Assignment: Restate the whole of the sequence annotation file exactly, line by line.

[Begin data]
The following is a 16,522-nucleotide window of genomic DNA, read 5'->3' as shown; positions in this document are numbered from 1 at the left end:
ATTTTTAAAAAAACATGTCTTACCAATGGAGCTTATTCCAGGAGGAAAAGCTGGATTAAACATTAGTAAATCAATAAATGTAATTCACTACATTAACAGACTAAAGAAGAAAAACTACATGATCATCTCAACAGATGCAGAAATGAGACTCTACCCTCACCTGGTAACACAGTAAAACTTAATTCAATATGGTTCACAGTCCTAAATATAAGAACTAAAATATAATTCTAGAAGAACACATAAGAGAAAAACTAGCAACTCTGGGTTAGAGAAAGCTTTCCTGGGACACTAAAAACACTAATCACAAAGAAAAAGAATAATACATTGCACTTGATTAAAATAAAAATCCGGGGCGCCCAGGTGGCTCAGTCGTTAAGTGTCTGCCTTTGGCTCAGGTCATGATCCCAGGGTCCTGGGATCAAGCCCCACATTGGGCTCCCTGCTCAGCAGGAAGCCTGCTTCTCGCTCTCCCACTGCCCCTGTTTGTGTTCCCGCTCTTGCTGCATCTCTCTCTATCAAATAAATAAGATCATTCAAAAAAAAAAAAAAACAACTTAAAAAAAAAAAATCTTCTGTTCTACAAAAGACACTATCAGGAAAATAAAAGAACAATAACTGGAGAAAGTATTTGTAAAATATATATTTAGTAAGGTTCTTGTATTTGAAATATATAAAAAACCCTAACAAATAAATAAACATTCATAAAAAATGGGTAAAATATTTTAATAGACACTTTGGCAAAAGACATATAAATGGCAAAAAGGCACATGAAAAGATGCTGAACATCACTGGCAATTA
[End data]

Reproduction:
The following is a 16,522-nucleotide window of genomic DNA, read 5'->3' as shown; positions in this document are numbered from 1 at the left end:
ATTTTTAAAAAAACATGTCTTACCAATGGAGCTTATTCCAGGAGGAAAAGCTGGATTAAACATTAGTAAATCAATAAATGTAATTCACTACATTAACAGACTAAAGAAGAAAAACTACATGATCATCTCAACAGATGCAGAAATGAGACTCTACCCTCACCTGGTAACACAGTAAAACTTAATTCAATATGGTTCACAGTCCTAAATATAAGAACTAAAATATAATTCTAGAAGAACACATAAGAGAAAAACTAGCAACTCTGGGTTAGAGAAAGCTTTCCTGGGACACTAAAAACACTAATCACAAAGAAAAAGAATAATACATTGCACTTGATTAAAATAAAAATCCGGGGCGCCCAGGTGGCTCAGTCGTTAAGTGTCTGCCTTTGGCTCAGGTCATGATCCCAGGGTCCTGGGATCAAGCCCCACATTGGGCTCCCTGCTCAGCAGGAAGCCTGCTTCTCGCTCTCCCACTGCCCCTGTTTGTGTTCCCGCTCTTGCTGCATCTCTCTCTATCAAATAAATAAGATCATTCAAAAAAAAAAAAAAACAACTTAAAAAAAAAAAATCTTCTGTTCTACAAAAGACACTATCAGGAAAATAAAAGAACAATAACTGGAGAAAGTATTTGTAAAATATATATTTAGTAAGGTTCTTGTATTTGAAATATATAAAAAACCCTAACAAATAAATAAACATTCATAAAAAATGGGTAAAATATTTTAATAGACACTTTGGCAAAAGACATATAAATGGCAAAAAGGCACATGAAAAGATGCTGAACATCACTGGCAATTA